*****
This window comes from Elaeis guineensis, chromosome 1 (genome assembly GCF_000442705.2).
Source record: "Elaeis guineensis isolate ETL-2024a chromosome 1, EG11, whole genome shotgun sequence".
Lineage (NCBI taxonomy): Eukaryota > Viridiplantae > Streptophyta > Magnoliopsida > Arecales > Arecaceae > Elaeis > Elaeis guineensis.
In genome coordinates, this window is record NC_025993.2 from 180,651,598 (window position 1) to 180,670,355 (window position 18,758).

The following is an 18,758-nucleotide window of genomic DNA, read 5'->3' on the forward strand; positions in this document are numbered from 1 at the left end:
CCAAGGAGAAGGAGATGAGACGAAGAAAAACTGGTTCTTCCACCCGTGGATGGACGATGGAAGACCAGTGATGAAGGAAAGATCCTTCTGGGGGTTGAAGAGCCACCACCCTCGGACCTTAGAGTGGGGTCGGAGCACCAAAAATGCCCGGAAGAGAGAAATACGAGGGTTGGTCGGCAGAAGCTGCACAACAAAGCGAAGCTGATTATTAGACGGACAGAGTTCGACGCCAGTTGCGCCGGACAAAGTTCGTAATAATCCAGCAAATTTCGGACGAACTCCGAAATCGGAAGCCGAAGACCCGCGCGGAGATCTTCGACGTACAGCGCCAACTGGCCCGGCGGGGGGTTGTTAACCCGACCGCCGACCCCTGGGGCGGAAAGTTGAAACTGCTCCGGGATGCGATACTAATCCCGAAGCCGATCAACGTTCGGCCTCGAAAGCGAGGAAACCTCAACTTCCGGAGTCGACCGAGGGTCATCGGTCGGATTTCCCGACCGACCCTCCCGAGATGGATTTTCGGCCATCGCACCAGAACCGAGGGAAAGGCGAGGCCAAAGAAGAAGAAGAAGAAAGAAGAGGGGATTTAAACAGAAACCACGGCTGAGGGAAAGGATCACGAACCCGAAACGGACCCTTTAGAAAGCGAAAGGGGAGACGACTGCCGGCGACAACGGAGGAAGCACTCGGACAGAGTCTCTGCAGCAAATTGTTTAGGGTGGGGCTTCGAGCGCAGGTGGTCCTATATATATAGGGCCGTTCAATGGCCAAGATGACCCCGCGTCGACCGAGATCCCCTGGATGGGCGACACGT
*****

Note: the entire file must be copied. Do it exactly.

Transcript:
This window comes from Elaeis guineensis, chromosome 1 (genome assembly GCF_000442705.2).
Source record: "Elaeis guineensis isolate ETL-2024a chromosome 1, EG11, whole genome shotgun sequence".
Lineage (NCBI taxonomy): Eukaryota > Viridiplantae > Streptophyta > Magnoliopsida > Arecales > Arecaceae > Elaeis > Elaeis guineensis.
In genome coordinates, this window is record NC_025993.2 from 180,651,598 (window position 1) to 180,670,355 (window position 18,758).

The following is an 18,758-nucleotide window of genomic DNA, read 5'->3' on the forward strand; positions in this document are numbered from 1 at the left end:
CCAAGGAGAAGGAGATGAGACGAAGAAAAACTGGTTCTTCCACCCGTGGATGGACGATGGAAGACCAGTGATGAAGGAAAGATCCTTCTGGGGGTTGAAGAGCCACCACCCTCGGACCTTAGAGTGGGGTCGGAGCACCAAAAATGCCCGGAAGAGAGAAATACGAGGGTTGGTCGGCAGAAGCTGCACAACAAAGCGAAGCTGATTATTAGACGGACAGAGTTCGACGCCAGTTGCGCCGGACAAAGTTCGTAATAATCCAGCAAATTTCGGACGAACTCCGAAATCGGAAGCCGAAGACCCGCGCGGAGATCTTCGACGTACAGCGCCAACTGGCCCGGCGGGGGGTTGTTAACCCGACCGCCGACCCCTGGGGCGGAAAGTTGAAACTGCTCCGGGATGCGATACTAATCCCGAAGCCGATCAACGTTCGGCCTCGAAAGCGAGGAAACCTCAACTTCCGGAGTCGACCGAGGGTCATCGGTCGGATTTCCCGACCGACCCTCCCGAGATGGATTTTCGGCCATCGCACCAGAACCGAGGGAAAGGCGAGGCCAAAGAAGAAGAAGAAGAAAGAAGAGGGGATTTAAACAGAAACCACGGCTGAGGGAAAGGATCACGAACCCGAAACGGACCCTTTAGAAAGCGAAAGGGGAGACGACTGCCGGCGACAACGGAGGAAGCACTCGGACAGAGTCTCTGCAGCAAATTGTTTAGGGTGGGGCTTCGAGCGCAGGTGGTCCTATATATATAGGGCCGTTCAATGGCCAAGATGACCCCGCGTCGACCGAGATCCCCTGGATGGGCGACACGT